Ashley Sabin and David Redmon's bittersweet film documents the efforts of two New Orleans natives — eccentric "Miss Pearl" and her husband, David Cross — to help their beloved city heal from Hurricane Katrina's devastation: They turn their small backyard into a temporary tent city for displaced locals, a motley group of underemployed and troubled fringe dwellers who, says Miss Pearl saucily, "don't do it mainstream." That proves an understatement.
The Crosses live in a rough-and-tumble neighborhood in the Upper 9th Ward, which suffered comparatively mild storm damage. But for many residents, the hurricane knocked out the foundation of those perpetually living only one paycheck or one personal crisis away from collapse. The Crosses feel obliged to repay the kindness of strangers who helped when they were forced to temporarily abandon their home. But both know plenty about addiction and living on the brink, so their hospitality comes with rules: No hard drugs, no excessive drinking, no coming into the house (the yard has cooking facilities and an outdoor shower), no fraternizing with the neighbors, many of whom deal drugs, and no lying around — everyone who stays in what Miss Pearl dubs "Kamp Katrina" must be employed or seriously looking for work. Men with too much time on their hands "pack up like dogs," she says. "And then they become wolves." The refugees include pregnant Kelly and her husband, Doug, who met at Narcotics Anonymous; Tammy, permanently disfigured by a brutal rapist, and her boyfriend Mike; and Charles, who believes he's possessed by Joan of Arc and has apocalyptic visions. During the first few weeks, everyone is on his or her best behavior, but as the weeks wear into months, tensions emerge and tempers flare. Miss Pearl moves Kelly, who conceals a surprisingly sharp wit under a sleepy, street-smart diffidence, into the house in deference to her pregnancy, and Doug starts drinking. One couple is evicted for stealing, another for violence. But even as inertia and despondency eat away at the fragile spirit of optimism that spawned Kamp Katrina, Miss Pearl and David try to hold the group together.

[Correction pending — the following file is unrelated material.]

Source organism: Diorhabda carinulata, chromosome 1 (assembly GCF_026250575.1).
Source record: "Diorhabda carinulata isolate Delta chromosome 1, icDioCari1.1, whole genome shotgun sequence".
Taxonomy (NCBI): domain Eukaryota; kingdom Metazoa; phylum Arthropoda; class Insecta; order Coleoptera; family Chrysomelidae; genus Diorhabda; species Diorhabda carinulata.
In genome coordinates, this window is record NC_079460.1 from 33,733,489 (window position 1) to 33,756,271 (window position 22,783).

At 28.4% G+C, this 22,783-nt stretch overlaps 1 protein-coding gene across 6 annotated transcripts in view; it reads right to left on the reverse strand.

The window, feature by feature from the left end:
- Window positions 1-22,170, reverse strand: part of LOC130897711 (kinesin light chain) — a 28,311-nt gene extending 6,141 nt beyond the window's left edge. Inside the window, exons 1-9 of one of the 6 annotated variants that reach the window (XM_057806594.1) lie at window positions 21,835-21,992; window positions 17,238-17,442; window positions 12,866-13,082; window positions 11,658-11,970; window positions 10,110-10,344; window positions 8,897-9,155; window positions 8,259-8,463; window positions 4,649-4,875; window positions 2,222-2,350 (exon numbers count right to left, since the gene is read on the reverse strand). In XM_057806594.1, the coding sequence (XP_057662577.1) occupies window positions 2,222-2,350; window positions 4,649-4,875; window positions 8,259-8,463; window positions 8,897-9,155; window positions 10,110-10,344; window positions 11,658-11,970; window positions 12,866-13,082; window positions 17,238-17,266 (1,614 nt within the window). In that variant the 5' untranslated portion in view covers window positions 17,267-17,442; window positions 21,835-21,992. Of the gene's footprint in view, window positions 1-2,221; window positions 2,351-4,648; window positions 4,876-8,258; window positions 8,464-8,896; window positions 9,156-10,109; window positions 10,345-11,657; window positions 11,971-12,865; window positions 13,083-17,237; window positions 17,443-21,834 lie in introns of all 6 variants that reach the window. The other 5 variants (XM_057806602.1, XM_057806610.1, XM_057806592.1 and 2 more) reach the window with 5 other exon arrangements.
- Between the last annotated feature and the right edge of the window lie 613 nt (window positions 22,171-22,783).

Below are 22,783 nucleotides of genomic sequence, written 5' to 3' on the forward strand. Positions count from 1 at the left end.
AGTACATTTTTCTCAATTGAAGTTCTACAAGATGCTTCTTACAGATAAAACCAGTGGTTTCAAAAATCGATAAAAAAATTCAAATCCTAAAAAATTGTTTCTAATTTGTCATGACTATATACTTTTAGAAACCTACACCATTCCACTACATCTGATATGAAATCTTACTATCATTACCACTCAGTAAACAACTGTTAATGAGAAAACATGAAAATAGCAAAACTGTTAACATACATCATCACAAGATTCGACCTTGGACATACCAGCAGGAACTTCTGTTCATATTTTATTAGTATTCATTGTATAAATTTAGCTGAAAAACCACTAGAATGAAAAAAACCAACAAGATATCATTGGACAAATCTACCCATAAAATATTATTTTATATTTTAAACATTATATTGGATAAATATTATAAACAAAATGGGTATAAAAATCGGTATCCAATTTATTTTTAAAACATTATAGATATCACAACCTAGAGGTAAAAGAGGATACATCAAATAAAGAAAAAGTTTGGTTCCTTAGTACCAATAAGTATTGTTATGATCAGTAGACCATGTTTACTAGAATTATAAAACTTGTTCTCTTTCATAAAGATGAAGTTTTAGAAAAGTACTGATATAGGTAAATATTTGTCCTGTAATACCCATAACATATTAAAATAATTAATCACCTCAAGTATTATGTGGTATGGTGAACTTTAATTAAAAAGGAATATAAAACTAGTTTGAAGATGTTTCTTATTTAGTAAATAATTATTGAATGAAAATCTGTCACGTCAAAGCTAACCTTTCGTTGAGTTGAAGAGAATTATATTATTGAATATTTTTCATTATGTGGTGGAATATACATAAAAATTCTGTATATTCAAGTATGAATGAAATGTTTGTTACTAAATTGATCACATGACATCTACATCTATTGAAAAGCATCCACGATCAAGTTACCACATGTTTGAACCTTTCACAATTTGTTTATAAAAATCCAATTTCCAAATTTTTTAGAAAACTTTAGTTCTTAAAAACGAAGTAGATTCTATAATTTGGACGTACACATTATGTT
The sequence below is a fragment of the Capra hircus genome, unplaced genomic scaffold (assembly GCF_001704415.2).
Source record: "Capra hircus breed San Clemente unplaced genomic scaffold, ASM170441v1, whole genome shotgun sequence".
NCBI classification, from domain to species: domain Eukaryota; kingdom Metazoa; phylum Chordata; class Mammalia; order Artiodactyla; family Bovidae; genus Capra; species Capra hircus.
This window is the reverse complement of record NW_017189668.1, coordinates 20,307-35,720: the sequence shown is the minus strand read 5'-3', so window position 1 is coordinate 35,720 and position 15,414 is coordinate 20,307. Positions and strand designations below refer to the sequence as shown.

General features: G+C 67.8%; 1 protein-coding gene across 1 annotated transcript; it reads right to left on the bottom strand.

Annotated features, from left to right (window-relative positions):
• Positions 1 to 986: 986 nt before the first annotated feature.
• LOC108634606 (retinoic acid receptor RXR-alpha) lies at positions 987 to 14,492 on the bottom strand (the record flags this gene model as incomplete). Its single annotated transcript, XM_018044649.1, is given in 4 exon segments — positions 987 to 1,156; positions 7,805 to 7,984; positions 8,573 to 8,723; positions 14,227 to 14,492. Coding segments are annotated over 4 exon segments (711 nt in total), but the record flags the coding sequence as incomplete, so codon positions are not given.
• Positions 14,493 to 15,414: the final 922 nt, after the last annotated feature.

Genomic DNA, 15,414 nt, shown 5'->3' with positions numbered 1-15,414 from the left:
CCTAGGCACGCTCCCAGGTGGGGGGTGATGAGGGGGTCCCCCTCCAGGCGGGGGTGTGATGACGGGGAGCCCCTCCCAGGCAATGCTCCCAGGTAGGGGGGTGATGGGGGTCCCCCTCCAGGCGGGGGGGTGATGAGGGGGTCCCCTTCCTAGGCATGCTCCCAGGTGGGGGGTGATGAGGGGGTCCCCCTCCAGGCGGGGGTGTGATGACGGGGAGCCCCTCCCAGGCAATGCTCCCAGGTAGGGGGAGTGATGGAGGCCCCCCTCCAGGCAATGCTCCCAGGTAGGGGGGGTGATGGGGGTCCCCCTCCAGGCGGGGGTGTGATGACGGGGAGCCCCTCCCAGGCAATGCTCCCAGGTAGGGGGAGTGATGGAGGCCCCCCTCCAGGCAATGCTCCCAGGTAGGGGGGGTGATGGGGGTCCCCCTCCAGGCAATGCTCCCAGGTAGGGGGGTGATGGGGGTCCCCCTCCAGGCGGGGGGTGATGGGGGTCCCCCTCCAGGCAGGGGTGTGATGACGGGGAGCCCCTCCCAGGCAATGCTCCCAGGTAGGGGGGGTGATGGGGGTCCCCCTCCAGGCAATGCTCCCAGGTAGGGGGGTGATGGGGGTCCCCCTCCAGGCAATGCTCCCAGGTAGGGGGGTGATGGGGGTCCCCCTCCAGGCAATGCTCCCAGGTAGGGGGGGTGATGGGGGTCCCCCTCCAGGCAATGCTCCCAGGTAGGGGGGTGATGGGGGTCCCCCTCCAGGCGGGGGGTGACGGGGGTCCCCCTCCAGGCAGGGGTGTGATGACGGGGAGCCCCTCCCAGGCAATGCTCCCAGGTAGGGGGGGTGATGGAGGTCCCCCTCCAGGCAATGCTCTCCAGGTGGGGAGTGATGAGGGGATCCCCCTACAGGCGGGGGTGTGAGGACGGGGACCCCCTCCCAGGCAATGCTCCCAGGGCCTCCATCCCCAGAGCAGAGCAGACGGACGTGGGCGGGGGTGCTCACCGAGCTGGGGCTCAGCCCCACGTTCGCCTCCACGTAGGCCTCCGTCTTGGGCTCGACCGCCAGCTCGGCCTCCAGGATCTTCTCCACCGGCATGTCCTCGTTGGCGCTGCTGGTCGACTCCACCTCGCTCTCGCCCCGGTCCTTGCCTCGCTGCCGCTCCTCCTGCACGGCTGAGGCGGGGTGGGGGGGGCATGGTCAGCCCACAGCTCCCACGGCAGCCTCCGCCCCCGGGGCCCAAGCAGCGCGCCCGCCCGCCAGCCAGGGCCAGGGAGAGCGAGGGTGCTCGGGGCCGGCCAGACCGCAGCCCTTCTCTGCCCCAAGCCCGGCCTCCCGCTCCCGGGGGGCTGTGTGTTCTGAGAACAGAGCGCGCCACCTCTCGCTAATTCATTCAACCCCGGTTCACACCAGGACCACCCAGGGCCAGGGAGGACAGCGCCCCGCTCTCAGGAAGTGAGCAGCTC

Redmon and Sabin chronicle the ups and downs of the makeshift community with a dispassionate eye, capturing both their self-destructiveness and the circumstances that drove people with bigger emotional and financial resources to despair. But the film ends on a note of cautious hope: With Kamp Katrina's original members gone, David and Miss Pearl are willing to take in a new group and try to help them get back on their feet. leave a comment --Maitland McDonagh